We recently also made a section of Pat's Chair. Plans and Elevations can be deceiving so sections are popular in interior architecture to more intimately show a room or design. Researchers got to know Egyptian architecture "based on the sections of houses depicted...these representations disclose such features as spatial relationships, functional uses of spaces, interior architectural details, and decorative elements." (Blakemore 7) Our section of our 2x4 artifact room is shown as a section as well.

Shiho Nakaza

Scale represented a large portion of social hierarchy. For instance, Greek Temples were the most important, and also the biggest. Although entry was only allowed to the highest elite of Greek society, the insides were very ornate and in the case of the Parthenon, it was the symbol of the entire city. In drawing we researched different types of scale figures, since people are the ultimate judge of scale. While drawing people we are also learning foreshortening, which warps the scale of a person to make it more realistic, which dips into what the greeks grappled with, reality vs. ideal. Even though the Greeks were regarded as a democratic society, architecture is one of the many examples that shows differently.


The Greeks always expanded their boundaries, trying to set the ideal. The Parthenon was considered a perfect piece of architecture--or sculpture? Where is the boundary between architecture and sculpture? There is no real answer, but architecture tends to satisfy commodity, firmness and delight while sculpture only requires the latter two. Whichever it was, the Greeks strived hard for perfection because "the home of the goddess required the most excellent materials and the most exacting workmanship. It was done because the Greeks could do it." (Roth 240) Believing they were the center of the world and being one of the leading civilizations in the world, "much of this early philosophy was based on a priori assumptions rather than on observation of how things actually worked" (Roth 220) Some boundaries are more literal than others, our vignettes are pictures without defined boundaries, which in drafting boundaries are very strict.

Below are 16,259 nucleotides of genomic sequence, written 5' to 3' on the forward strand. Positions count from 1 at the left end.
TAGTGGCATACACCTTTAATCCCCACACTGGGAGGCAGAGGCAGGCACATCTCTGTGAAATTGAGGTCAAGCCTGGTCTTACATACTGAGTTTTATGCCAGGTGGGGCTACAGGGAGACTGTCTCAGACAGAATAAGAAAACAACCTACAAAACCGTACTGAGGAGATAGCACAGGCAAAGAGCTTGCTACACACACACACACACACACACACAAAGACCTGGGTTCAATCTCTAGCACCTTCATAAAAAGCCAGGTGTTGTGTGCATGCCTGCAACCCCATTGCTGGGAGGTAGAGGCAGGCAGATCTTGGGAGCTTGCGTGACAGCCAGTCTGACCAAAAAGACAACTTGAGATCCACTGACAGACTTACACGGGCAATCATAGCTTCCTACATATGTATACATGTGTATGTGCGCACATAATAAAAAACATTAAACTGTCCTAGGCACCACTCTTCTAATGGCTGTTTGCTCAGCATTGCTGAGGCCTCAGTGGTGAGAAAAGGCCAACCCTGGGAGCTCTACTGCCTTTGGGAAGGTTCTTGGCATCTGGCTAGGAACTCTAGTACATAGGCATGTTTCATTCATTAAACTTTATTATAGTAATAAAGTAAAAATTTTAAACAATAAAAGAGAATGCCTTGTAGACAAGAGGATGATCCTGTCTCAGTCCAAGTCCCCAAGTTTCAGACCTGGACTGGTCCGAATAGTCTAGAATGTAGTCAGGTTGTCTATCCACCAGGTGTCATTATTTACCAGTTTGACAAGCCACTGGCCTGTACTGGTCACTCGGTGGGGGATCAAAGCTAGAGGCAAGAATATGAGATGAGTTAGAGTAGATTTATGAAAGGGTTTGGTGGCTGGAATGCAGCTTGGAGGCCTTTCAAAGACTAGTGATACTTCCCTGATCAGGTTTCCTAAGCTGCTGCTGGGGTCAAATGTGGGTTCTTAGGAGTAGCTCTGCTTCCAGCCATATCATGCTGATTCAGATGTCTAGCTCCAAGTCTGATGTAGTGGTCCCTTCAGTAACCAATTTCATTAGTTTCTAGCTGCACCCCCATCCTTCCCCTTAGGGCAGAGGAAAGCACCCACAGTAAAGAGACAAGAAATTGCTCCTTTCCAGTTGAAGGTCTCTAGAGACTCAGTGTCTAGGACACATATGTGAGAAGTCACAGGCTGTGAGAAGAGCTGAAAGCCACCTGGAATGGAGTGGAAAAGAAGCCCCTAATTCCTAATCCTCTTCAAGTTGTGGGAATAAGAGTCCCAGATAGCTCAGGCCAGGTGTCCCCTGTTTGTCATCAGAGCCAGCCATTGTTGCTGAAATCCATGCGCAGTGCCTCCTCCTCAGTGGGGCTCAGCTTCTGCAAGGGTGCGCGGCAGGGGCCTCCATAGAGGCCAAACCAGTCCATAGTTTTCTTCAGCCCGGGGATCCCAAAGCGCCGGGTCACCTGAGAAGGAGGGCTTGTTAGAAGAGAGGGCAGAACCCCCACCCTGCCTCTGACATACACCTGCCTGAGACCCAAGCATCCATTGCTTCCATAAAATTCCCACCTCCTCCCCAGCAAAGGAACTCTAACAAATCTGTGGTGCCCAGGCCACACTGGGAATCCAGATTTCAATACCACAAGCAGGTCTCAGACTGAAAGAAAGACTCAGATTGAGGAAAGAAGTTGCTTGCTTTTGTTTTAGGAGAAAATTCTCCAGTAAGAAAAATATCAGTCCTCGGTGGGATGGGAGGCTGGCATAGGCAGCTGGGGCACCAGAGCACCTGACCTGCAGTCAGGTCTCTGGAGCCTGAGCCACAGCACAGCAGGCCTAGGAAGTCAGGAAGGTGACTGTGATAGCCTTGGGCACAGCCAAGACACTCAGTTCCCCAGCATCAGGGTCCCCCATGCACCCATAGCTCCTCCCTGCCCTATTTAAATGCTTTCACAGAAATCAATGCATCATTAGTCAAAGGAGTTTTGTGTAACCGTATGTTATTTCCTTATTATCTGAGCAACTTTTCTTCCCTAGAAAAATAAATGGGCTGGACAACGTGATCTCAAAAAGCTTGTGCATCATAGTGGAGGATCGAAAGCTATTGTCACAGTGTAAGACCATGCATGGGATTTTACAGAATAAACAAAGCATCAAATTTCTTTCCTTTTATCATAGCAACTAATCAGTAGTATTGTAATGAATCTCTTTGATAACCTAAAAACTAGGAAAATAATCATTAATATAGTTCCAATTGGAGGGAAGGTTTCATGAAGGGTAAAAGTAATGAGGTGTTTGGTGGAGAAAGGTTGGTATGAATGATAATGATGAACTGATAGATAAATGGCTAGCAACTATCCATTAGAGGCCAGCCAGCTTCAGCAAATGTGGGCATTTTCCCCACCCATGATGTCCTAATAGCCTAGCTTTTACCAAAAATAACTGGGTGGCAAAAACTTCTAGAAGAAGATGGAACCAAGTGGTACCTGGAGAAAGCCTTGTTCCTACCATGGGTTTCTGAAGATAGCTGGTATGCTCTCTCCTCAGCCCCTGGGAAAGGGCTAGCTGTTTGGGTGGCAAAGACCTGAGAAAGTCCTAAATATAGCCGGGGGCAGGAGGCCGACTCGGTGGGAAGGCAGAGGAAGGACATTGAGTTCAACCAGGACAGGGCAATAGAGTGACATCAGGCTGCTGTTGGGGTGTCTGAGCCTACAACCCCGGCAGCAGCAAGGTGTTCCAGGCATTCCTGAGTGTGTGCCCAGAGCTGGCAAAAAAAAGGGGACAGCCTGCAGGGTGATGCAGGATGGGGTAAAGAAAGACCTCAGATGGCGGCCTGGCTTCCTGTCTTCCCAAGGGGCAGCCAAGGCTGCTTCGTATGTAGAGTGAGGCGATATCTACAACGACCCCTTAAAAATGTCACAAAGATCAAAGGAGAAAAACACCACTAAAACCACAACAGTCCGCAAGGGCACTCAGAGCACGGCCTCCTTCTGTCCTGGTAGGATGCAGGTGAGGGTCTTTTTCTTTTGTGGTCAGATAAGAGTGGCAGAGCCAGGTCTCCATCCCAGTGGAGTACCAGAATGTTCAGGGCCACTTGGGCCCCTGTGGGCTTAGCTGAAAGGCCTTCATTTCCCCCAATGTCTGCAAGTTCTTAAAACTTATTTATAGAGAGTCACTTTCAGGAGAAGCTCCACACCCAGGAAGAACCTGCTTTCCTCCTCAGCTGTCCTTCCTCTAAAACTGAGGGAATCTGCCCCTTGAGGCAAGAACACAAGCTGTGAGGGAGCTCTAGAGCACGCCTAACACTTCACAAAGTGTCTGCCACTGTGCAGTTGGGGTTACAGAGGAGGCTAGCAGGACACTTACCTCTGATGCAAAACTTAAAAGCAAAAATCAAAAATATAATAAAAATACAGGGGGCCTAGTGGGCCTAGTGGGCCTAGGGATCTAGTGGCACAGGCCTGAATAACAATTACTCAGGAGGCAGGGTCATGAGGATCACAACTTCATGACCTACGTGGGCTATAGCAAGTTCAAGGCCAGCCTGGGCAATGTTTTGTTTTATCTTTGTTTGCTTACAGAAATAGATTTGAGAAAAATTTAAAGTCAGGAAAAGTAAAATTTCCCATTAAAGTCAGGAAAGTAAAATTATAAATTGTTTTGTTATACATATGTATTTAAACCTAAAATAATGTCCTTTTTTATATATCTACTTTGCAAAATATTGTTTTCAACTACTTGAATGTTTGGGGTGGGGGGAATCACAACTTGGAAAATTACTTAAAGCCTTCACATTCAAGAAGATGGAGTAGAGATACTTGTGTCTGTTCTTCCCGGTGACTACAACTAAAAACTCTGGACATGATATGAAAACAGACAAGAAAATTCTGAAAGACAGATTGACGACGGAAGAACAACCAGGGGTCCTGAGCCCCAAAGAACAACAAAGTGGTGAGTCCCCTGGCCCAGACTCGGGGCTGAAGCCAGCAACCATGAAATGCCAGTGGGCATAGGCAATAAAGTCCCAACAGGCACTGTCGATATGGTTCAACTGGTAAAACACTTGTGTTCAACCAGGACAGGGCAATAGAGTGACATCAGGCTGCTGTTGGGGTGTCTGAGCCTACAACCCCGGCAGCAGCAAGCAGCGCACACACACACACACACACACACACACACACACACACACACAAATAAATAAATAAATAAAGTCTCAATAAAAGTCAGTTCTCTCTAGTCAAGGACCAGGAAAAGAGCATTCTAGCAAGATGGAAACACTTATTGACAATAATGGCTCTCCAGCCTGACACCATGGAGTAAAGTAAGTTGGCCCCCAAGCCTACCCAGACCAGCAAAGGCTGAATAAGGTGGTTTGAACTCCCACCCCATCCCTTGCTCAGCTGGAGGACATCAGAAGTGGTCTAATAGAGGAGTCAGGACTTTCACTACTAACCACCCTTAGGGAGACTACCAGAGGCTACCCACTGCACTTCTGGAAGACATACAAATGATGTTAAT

Ancient Greece
Although the Greeks were city-states separated by rugged terrain, they had a sense of unity. In every society there are four concepts that "reveals the same influences reflected in other arts of the dynastic periods: religion, inspiration from familiar objects, technology (material and construction techniques), and social hierarchy." (Blakemore 13) Although all the cultures are express things differently, we can break down their influences the same. In every piece of Greek architecture there is a porch, court, and hearth. We have adopted deeply into western architecture as well, although the hearth may be a kitchen instead of inside of a temple in American Suburbia. One thing we can say about the Greeks from the Acropolis is that they "cared little for immortality on a spiritual plane, but rather, they sought to ensure their immortality in human memory, through their intellectual and artistic excellence." (Roth 243)


A vignette is a section without clear boundaries that is not necessarily always meaningful, but it is descriptive. While struggling with the real vs. ideal, the Greeks began to learn and push their boundaries to create what is in their eyes perfection for the gods. Through this they discovered their ideal archetype, which unified all buildings to have a hearth, court, and porch. This is used from the small scale of a single building, to a much larger group of buildings such as the Acropolis.

Wednesday, February 4, 2009

Five Scale Figure

Her pictures won't show up but:

The foundation of architecture relies on commodity, firmness, and delight. Humans first dwelings made of bone and animal skins have not stood the test of time, so it is hard to tell what utility they had for buildings besides shelter. But others have, like Stonehenge, and despite being surprisingly sophiscated still elude us on its purpose. Why do we still look at these buildings if they hold no meaning to us? We still look for answers because "architecture is shelter, but it is also symbol and a form of communication...the crystallization of ideas, a physical representation of human thought and aspiration, a record of the beliefs and values of the culture that produces it." (Roth 159) The Pyramids of Giza are 4,500 years old and besides being pilfered over the centuries, are considered one of the wonders of the world.Their commitment to Firmness shows that "the Egyptians valued bigness, mass, and solidity as the expression of duraility, a guarantee of unlimited security and indestructibility." (Roth 210) Because of the way religion was stressed into everyday life, every Egyptian's goal was to adher to the principal of "ma'at" which "combines aspects of truth, justice, order, stability, security, a cosmic order of harmony, a created and an inherited rightness." (Roth 192) This is also reflected in their building style, "the Egyptians never stepped back from the architectural object, never studied it reflectively as an abstract things, because, as E.B. Smith recognized, "they saw not the stone but the symbol." (Roth 210)